List of political parties in Scotland

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This article lists political parties in Scotland.

Major parties

Parties represented in the Scottish Parliament, British Parliament or European Parliament (ordered by number of representatives):

Party MSPs MPs MEPs Ideology
Scottish National Party63542 Centre-left, Social democracy, Civic nationalism, Nuclear disarmament, Pro-Europeanism
Scottish Conservative Party3111Centre-right, Conservatism, Unionism
Scottish Labour Party2412 Centre-left, Democratic socialism, Trade-unionism, Pro-Europeanism
Scottish Green Party600Left-wing, Green politics, Scottish independence, Scottish republicanism, Pro-Europeanism
Scottish Liberal Democrats510Centre, Social liberalism, Federalist, Pro-Europeanism
UKIP Scotland001Right-wing, Euroscepticism, Populism, Conservatism, Unionism

Minor parties

Other parties which contested the 2016 Scottish Parliament Election (by vote share):

Party Ideology
SolidaritySocialism, Trotskyism, Scottish Independence
Scottish Christian PartyRight-wing, Christianity, Christian right, Euroscepticism
RISESocialism, Environmentalism, Scottish Independence, Scottish republicanism
Women's Equality PartyFeminism
Trade Unionist and Socialist Coalition Trade unionism, Socialism, Marxism, Trotskyism, Euroscepticism
Scottish Libertarian PartyRight Libertarianism, Classical Liberalism, Scottish Independence, Euroscepticism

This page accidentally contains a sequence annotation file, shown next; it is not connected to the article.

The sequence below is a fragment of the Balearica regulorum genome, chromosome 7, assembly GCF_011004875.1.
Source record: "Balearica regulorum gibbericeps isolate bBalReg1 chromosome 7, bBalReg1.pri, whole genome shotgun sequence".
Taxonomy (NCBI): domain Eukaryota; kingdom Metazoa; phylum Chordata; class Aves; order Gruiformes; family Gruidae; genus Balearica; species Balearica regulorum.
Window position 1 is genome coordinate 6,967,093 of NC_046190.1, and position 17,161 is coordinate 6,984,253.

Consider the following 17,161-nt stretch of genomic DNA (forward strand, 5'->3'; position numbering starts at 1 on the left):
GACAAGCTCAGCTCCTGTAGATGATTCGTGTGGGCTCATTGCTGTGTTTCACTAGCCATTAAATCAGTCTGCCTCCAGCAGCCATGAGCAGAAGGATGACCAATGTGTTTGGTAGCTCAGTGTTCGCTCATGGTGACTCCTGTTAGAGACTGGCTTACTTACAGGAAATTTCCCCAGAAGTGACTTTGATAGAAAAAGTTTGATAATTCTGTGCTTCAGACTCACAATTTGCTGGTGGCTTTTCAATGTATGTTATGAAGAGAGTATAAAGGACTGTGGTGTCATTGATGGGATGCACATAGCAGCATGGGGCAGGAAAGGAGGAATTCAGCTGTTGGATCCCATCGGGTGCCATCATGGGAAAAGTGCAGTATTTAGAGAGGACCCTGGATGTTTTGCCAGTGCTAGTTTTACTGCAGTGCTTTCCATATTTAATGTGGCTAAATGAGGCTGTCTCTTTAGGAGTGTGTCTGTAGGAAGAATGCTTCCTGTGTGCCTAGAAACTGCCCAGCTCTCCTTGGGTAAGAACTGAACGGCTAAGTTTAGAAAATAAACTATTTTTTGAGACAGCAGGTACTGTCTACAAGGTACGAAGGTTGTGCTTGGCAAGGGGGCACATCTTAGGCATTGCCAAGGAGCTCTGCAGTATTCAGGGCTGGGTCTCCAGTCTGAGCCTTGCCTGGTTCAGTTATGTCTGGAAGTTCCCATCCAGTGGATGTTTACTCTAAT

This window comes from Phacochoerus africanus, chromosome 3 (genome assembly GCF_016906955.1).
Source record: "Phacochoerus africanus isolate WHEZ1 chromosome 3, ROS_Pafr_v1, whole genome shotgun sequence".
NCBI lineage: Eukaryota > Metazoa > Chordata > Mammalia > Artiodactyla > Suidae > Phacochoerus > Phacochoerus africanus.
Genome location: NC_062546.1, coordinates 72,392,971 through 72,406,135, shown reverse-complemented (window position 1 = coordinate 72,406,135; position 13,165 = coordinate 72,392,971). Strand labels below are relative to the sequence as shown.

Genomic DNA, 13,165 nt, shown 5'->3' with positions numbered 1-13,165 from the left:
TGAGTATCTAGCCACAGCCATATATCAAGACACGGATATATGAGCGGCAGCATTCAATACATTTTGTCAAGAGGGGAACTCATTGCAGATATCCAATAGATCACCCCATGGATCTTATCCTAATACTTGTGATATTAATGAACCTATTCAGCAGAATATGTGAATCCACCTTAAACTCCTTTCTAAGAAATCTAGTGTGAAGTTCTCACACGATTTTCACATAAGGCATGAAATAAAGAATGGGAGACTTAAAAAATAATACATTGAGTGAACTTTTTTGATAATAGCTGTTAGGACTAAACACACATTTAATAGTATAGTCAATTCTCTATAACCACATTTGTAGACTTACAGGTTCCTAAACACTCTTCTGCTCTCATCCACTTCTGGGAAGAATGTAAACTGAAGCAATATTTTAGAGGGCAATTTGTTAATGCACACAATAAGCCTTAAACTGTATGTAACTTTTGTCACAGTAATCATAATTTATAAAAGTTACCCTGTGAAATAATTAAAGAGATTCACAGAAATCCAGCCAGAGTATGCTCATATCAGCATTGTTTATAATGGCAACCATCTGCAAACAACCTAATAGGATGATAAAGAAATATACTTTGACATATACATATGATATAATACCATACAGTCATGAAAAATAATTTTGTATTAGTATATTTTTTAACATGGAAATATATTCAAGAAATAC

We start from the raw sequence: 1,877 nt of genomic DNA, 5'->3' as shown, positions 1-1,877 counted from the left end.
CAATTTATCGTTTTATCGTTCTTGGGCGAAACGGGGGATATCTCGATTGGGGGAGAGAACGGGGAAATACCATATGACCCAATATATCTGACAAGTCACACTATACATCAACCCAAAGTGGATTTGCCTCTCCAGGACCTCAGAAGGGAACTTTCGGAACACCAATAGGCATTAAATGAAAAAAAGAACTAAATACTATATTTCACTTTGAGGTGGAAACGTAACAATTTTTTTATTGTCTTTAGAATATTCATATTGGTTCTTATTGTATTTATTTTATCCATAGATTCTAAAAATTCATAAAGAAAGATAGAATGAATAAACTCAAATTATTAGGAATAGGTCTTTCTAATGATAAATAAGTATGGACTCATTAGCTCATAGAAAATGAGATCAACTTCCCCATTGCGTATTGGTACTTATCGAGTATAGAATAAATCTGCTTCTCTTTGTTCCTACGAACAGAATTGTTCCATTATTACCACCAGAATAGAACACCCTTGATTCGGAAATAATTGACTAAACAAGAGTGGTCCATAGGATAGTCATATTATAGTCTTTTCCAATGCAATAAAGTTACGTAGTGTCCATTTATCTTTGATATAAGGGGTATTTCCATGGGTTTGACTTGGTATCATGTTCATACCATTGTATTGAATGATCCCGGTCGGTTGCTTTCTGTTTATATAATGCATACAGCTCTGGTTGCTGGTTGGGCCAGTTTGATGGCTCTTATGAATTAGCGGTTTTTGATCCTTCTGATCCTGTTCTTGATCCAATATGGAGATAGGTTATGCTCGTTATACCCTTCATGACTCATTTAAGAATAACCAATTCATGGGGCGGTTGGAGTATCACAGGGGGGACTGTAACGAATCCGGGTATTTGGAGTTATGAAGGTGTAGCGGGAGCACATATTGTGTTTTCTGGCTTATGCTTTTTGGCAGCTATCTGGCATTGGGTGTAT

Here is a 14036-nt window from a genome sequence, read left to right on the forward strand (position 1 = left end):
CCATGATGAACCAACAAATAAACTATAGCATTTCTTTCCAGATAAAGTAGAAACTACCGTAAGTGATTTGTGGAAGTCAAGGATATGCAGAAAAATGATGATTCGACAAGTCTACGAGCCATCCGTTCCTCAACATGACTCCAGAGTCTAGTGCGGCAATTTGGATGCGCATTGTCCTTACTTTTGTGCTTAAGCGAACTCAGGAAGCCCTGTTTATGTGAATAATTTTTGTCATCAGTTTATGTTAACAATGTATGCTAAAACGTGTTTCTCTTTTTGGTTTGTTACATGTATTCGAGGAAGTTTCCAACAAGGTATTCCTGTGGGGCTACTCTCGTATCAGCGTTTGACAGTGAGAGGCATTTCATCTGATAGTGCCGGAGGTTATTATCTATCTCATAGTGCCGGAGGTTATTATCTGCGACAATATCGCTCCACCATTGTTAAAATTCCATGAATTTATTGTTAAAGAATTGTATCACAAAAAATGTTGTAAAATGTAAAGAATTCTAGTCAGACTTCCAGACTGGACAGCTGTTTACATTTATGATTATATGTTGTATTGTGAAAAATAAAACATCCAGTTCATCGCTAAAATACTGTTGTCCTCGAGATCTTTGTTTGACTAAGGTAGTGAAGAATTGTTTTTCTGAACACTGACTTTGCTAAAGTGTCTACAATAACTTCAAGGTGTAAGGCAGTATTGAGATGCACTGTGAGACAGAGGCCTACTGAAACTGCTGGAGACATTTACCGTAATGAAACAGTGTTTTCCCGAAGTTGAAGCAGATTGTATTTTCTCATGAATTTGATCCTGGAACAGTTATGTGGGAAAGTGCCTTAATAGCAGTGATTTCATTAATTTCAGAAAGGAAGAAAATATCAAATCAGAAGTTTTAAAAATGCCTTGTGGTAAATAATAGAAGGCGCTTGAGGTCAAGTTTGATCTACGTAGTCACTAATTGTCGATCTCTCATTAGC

National Front Far-right, British nationalism, British Fascism
Communist Party Far-left, Communist, Marxism–Leninism

Political parties

The Scottish National Party (SNP) is the main political party in Scotland which supports Scotland becoming an independent nation. They are overall centre-left, advocating social democracy, nuclear disarmament and closer ties to the European Union. They were founded in 1934 and formed a permanent grouping in House of Commons in 1967. Their best election result in the 20th century was at the general election of October 1974 in which they won 11 of Scotland's 72 Westminster seats as well as around 30% of the popular vote, however they lost all but two of these seats in 1979. Support for the party was bolstered under the leadership of Alex Salmond, who in 2011 led the SNP to their best electoral performance to date, in which they became the first party in the devolved Scottish Parliament to win a majority of seats. They form the Scottish government, and are now led by Scotland's First Minister, Nicola Sturgeon. They have 64 Members of the Scottish Parliament (MSPs), 55 Members of the Parliament of the United Kingdom (MPs) and 2 Members of the European Parliament (MEPs).

The Scottish Labour Party was the most successful party in Scottish elections from 1959 to 2007. Like the wider UK Labour Party, they are centre-left and they promote British unionism. They first overtook the Conservatives as Scotland's largest party at the 1959 general election. In 1997, the UK Labour Party under Tony Blair offered Scotland a referendum on devolution which was passed with around 74% of the electorate in favour. From 1999 to 2007, they were in power in the Scottish Parliament through a coalition with the Liberal Democrats. From 2008-2011, the party was led by Iain Gray in the Scottish Parliament, who announced his resignation after the party's defeat at the 2011 Scottish election. Johann Lamont became leader in 2011 and resigned in 2014 after an internal dispute within the party. They control just one Scottish seat in the House of Commons after a landslide defeat in the 2015 General Election to the SNP. They also have 37 seats in the Scottish Parliament and have two MEPs. They are currently led by Kezia Dugdale MSP, following Jim Murphy's resignation after the 2015 General Election.